I hate magic shows. I always have since I realized that many tricks only work because the magician creates a distraction. So on the rare occasion I stop the remote on a magic show I spend the whole time trying to watch for the smoke and mirrors.
(Yes, I know it’s probably more enjoyable to suspend disbelief but I have had to reserve that for motherhood.)
Over the last two weeks I have been astonished at the number of times the topic of women’s choices in the business world has come up and in a variety of situations. One person questioned my choice of a liberal arts degree instead of a business degree. One person recommended a book that posits women need to reconsider the decision to “give our children to other people to raise”. One person had to be disabused of the notion that my business partner was my husband. Another suggested that Tiger’s sexual partners should write letters to Elin Woods and apologize for their part in his indiscretion.
The first question came from someone I really like and respect. It took a week for me to give him a complete answer because I didn’t really have the answer. It was the context of the times. An Army recruiter told me there were very narrow choices for me if I really wanted them to pay for college. The newspaper divided up its help wanted ads into “men only” and “women only”. Many of my friends went to Bowling Green State University because it was the best place to get an education degree – perfect for a woman. I opted for University of Toledo for that reason. But business? No, that wasn’t really open to me. I bought into the distractions of the media.
Radical Housekeeping is the book making the rounds about how to get back to the basics in raising a family. I’m sorry. When I ever hear about the good old days I get faint. (See preceding paragraph.) But the notion that I enrolled my daughter in the finest preschool in this area so that someone else could raise her? Them’s fightin’ words! These books always come out when women take the lead in college enrollment, a very public figure makes a personal decision to devote more of her time to her family, there are more wives with jobs than husbands. The distracting message? You’re going to be judged on how your family works and let’s face it. You can’t have it all so maybe this book can make you feel better about your (crazy) decisions.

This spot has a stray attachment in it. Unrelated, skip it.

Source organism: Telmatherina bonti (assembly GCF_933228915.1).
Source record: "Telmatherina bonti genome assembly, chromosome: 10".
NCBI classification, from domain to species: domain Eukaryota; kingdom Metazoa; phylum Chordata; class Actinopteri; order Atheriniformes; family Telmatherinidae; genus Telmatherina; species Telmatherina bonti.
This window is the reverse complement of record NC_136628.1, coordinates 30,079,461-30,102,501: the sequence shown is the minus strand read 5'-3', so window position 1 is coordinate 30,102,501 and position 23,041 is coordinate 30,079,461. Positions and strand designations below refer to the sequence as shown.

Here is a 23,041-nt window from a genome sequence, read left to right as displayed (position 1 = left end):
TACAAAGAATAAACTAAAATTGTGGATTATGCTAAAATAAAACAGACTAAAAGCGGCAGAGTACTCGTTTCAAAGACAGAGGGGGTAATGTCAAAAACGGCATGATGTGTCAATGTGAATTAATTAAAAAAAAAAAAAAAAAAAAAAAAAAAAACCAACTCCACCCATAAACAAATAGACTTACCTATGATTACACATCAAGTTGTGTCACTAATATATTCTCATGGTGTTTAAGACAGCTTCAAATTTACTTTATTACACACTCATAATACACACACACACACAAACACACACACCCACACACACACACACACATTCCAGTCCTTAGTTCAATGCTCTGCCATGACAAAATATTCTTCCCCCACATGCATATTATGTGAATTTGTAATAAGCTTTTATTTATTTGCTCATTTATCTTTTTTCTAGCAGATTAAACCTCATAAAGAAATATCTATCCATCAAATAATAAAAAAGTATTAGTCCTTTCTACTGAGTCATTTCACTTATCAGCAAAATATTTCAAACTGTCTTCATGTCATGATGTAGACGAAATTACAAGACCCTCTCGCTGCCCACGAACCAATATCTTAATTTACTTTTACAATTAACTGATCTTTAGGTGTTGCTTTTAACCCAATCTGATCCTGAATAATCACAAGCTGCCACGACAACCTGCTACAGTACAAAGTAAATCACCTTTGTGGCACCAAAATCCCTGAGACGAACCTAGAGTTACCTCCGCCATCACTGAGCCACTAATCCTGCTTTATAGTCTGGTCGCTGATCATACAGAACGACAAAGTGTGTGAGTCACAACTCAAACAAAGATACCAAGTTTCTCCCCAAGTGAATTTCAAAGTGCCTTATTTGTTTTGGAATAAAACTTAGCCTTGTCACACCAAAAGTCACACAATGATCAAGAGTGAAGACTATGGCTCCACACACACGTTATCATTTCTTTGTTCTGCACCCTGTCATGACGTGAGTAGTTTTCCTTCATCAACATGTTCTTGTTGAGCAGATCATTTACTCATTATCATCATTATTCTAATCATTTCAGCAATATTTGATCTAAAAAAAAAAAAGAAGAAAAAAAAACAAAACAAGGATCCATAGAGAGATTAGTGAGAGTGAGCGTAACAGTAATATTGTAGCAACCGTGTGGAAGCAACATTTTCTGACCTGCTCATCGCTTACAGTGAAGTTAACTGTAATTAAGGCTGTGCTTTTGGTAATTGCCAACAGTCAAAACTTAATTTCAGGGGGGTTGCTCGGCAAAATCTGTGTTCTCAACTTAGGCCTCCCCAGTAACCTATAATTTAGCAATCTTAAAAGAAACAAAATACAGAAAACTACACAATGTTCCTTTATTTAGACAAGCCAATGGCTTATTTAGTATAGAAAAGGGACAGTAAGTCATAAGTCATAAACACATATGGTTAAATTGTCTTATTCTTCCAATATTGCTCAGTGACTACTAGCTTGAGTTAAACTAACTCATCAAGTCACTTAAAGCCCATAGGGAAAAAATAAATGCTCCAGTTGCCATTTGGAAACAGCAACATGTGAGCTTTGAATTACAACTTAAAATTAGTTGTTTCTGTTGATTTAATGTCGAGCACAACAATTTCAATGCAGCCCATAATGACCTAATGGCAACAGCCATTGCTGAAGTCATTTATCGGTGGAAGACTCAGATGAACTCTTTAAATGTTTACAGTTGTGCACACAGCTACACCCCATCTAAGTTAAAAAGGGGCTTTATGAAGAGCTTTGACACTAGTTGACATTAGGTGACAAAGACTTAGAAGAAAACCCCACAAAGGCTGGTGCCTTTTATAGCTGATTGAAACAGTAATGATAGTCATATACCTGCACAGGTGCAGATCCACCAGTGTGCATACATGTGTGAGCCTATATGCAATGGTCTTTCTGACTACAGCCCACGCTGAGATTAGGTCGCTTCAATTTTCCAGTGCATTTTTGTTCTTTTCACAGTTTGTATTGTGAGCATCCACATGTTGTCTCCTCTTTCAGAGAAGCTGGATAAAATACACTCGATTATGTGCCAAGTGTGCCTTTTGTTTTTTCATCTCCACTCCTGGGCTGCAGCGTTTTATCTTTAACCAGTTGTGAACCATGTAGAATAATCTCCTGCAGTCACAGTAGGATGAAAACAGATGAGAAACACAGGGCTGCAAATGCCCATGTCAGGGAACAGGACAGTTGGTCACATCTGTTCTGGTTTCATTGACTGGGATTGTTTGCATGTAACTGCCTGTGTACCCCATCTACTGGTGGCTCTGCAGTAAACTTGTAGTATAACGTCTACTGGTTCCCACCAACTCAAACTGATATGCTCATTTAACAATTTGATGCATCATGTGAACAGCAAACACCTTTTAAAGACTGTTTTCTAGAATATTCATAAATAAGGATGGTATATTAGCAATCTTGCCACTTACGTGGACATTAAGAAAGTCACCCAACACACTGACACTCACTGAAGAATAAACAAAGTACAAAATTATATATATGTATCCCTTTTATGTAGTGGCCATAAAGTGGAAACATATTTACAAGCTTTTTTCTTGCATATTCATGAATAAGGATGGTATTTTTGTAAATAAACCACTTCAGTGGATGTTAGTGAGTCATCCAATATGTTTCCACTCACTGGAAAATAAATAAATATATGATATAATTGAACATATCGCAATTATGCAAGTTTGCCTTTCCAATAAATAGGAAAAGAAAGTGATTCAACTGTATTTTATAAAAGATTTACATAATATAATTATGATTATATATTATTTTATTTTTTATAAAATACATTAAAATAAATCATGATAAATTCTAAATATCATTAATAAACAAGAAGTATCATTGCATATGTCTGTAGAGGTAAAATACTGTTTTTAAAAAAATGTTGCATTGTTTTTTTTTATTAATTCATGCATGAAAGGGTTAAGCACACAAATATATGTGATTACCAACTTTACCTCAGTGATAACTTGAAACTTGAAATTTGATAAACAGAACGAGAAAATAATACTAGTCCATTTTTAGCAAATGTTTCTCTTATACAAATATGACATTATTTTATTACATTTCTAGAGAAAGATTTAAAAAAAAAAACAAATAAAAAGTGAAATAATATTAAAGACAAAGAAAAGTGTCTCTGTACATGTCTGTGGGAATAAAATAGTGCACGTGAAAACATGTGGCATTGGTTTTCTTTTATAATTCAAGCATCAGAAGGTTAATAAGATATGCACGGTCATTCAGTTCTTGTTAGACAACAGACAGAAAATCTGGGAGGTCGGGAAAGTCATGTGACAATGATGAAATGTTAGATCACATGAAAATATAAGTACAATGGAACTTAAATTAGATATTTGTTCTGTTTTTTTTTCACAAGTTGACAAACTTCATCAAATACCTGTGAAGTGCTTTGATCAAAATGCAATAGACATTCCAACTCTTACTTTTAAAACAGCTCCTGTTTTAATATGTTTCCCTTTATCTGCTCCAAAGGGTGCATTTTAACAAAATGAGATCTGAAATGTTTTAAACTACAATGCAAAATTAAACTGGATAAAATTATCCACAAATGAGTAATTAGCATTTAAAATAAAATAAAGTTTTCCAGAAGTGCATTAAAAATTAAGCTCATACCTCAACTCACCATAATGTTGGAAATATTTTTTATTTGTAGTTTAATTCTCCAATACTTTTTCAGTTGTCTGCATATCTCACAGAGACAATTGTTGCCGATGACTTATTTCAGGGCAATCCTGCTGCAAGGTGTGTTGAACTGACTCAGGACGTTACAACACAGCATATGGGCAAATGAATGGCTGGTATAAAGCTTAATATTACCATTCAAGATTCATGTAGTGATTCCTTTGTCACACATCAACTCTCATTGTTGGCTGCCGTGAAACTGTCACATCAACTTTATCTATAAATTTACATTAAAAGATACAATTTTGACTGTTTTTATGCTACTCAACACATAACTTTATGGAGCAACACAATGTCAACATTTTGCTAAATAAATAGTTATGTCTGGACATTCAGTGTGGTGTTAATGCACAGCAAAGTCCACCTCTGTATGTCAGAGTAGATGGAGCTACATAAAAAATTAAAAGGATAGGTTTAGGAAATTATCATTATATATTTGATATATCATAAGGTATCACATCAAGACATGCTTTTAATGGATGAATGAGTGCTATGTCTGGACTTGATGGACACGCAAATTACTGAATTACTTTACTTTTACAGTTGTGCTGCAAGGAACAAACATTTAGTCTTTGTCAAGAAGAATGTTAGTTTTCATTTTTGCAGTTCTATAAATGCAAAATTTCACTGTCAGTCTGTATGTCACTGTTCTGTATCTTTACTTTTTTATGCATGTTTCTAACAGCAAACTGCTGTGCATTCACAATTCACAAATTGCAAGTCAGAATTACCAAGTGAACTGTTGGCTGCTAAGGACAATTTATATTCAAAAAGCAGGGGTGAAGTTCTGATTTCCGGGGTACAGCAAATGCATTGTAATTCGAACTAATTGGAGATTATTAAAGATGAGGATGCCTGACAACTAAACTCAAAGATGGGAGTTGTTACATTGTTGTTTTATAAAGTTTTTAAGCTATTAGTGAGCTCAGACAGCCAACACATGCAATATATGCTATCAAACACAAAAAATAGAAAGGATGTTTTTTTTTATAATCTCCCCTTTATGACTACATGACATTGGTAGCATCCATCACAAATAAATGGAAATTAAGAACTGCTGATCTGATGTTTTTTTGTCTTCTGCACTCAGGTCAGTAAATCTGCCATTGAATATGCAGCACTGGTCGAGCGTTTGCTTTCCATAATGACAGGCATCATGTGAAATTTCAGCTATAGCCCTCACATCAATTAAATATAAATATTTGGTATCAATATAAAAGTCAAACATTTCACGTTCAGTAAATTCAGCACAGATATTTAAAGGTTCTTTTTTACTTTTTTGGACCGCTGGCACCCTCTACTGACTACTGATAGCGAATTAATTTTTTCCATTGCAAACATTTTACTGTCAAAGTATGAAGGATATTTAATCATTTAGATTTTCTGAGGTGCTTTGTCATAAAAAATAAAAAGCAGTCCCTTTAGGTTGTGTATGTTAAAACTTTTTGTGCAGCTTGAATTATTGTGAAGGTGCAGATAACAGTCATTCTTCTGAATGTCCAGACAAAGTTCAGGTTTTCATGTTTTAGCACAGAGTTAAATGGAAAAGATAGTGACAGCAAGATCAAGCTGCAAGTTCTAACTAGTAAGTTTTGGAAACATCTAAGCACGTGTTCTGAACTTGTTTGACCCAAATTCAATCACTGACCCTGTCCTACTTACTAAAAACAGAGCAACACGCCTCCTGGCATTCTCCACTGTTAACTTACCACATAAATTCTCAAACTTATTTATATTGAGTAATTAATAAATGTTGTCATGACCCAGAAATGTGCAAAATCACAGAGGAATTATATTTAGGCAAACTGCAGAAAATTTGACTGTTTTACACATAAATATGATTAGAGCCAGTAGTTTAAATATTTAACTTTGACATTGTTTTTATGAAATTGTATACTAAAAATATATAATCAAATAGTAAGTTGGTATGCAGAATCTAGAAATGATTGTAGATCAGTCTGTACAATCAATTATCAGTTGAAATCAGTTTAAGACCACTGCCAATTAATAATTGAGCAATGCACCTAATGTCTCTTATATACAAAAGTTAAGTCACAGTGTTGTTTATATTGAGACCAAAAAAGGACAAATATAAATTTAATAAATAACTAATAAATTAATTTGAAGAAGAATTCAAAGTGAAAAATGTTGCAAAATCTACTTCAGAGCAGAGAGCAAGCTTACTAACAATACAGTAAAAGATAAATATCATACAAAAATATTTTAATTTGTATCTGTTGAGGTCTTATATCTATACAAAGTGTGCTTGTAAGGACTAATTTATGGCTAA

Not all women work with their husbands. Stop making that stupid assumption. I won’t work with someone who speaks only to my business partner in a meeting. Corollary to that: Women make 80% of all household decisions so to the person who told me that women rely on their husbands for all the financial planning – you’re in for an extreme lack of women in your practice. The distraction? The soft bigotry of low expectations.
I do not suggest women choose a life that includes trading sex for anything. That’s why God gave us brains and put them at the top of our bodies. On the other hand I really get that it can be very lucrative and there is an unending demand for it. (I am not talking here about the women who have been forced into this business through childhood sexual abuse, drugs, etc. This is an entirely different set of circumstances and I would never compare their horrible situations to women who choose it.) But seriously. Tiger Wood’s call girls and financially supported girlfriends should be held responsible for Tiger’s actions?
You have to be kidding.
This is the biggest distraction I have seen in forever. Tiger Woods, his entourage, the PGA community desperate to keep the big money coming in and members of the press who wanted access created the environment that kept this ridiculous behavior undercover for years. I’d bet my bottom dollar many of them helped procure women. But the easier thing to do? Distract their wives and girlfriends and mothers by blaming the women who caused Tiger’s downfall. Because if what’s good for Tiger is good for golf is good for them…well, you get where I’m going.
Why this extra long rant?
Distractions hurt businesses. Are you so focused on what’s urgent that you run out of time to do what’s important? Do you avoid feeling foolish by pretending you know how to read your P&L or balance sheet or just let the accountant tell you what it says once a year? Have you opted out of an entire customer segment because you don’t “get” Twitter, LinkedIn, blogging, search optimization? Worst of all have you refused to consider, out of hand, potential clients because of old thinking?
Distractions are the justification for failure. Here’s the problem with that: The failure still feels mighty bad.